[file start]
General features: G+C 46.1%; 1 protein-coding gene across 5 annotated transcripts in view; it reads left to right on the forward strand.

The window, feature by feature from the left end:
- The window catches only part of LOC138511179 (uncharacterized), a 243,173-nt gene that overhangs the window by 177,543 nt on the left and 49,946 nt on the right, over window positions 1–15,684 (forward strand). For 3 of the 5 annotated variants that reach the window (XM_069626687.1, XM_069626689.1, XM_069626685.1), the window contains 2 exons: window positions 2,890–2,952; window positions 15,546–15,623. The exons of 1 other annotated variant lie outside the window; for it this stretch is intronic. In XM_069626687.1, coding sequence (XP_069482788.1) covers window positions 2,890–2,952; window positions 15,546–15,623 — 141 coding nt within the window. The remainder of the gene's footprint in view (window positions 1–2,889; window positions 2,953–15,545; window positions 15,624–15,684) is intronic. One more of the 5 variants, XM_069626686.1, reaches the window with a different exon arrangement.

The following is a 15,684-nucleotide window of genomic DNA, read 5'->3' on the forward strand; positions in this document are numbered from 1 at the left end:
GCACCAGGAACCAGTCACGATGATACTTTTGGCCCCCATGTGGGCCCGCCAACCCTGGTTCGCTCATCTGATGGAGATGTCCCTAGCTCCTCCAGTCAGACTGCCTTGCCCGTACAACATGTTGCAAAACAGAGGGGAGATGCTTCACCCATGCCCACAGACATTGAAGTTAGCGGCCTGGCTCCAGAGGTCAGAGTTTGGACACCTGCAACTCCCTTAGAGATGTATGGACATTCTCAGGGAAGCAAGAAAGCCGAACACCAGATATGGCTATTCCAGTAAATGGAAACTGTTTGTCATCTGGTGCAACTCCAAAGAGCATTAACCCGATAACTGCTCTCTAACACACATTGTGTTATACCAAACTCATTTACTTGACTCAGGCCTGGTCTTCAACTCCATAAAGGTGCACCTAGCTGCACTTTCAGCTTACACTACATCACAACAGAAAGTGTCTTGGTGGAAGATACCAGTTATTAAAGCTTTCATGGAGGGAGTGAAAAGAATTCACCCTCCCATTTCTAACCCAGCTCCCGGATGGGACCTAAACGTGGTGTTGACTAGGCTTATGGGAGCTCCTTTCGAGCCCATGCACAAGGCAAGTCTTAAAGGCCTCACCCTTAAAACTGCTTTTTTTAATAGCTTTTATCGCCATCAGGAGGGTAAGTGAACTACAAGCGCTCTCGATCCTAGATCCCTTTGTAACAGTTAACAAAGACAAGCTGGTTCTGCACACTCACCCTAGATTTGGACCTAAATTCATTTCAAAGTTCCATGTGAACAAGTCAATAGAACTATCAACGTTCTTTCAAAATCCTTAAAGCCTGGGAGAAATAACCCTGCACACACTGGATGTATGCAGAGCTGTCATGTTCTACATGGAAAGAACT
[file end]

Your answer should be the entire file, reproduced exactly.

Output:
General features: G+C 46.1%; 1 protein-coding gene across 5 annotated transcripts in view; it reads left to right on the forward strand.

The window, feature by feature from the left end:
- The window catches only part of LOC138511179 (uncharacterized), a 243,173-nt gene that overhangs the window by 177,543 nt on the left and 49,946 nt on the right, over window positions 1–15,684 (forward strand). For 3 of the 5 annotated variants that reach the window (XM_069626687.1, XM_069626689.1, XM_069626685.1), the window contains 2 exons: window positions 2,890–2,952; window positions 15,546–15,623. The exons of 1 other annotated variant lie outside the window; for it this stretch is intronic. In XM_069626687.1, coding sequence (XP_069482788.1) covers window positions 2,890–2,952; window positions 15,546–15,623 — 141 coding nt within the window. The remainder of the gene's footprint in view (window positions 1–2,889; window positions 2,953–15,545; window positions 15,624–15,684) is intronic. One more of the 5 variants, XM_069626686.1, reaches the window with a different exon arrangement.

The following is a 15,684-nucleotide window of genomic DNA, read 5'->3' on the forward strand; positions in this document are numbered from 1 at the left end:
GCACCAGGAACCAGTCACGATGATACTTTTGGCCCCCATGTGGGCCCGCCAACCCTGGTTCGCTCATCTGATGGAGATGTCCCTAGCTCCTCCAGTCAGACTGCCTTGCCCGTACAACATGTTGCAAAACAGAGGGGAGATGCTTCACCCATGCCCACAGACATTGAAGTTAGCGGCCTGGCTCCAGAGGTCAGAGTTTGGACACCTGCAACTCCCTTAGAGATGTATGGACATTCTCAGGGAAGCAAGAAAGCCGAACACCAGATATGGCTATTCCAGTAAATGGAAACTGTTTGTCATCTGGTGCAACTCCAAAGAGCATTAACCCGATAACTGCTCTCTAACACACATTGTGTTATACCAAACTCATTTACTTGACTCAGGCCTGGTCTTCAACTCCATAAAGGTGCACCTAGCTGCACTTTCAGCTTACACTACATCACAACAGAAAGTGTCTTGGTGGAAGATACCAGTTATTAAAGCTTTCATGGAGGGAGTGAAAAGAATTCACCCTCCCATTTCTAACCCAGCTCCCGGATGGGACCTAAACGTGGTGTTGACTAGGCTTATGGGAGCTCCTTTCGAGCCCATGCACAAGGCAAGTCTTAAAGGCCTCACCCTTAAAACTGCTTTTTTTAATAGCTTTTATCGCCATCAGGAGGGTAAGTGAACTACAAGCGCTCTCGATCCTAGATCCCTTTGTAACAGTTAACAAAGACAAGCTGGTTCTGCACACTCACCCTAGATTTGGACCTAAATTCATTTCAAAGTTCCATGTGAACAAGTCAATAGAACTATCAACGTTCTTTCAAAATCCTTAAAGCCTGGGAGAAATAACCCTGCACACACTGGATGTATGCAGAGCTGTCATGTTCTACATGGAAAGAACT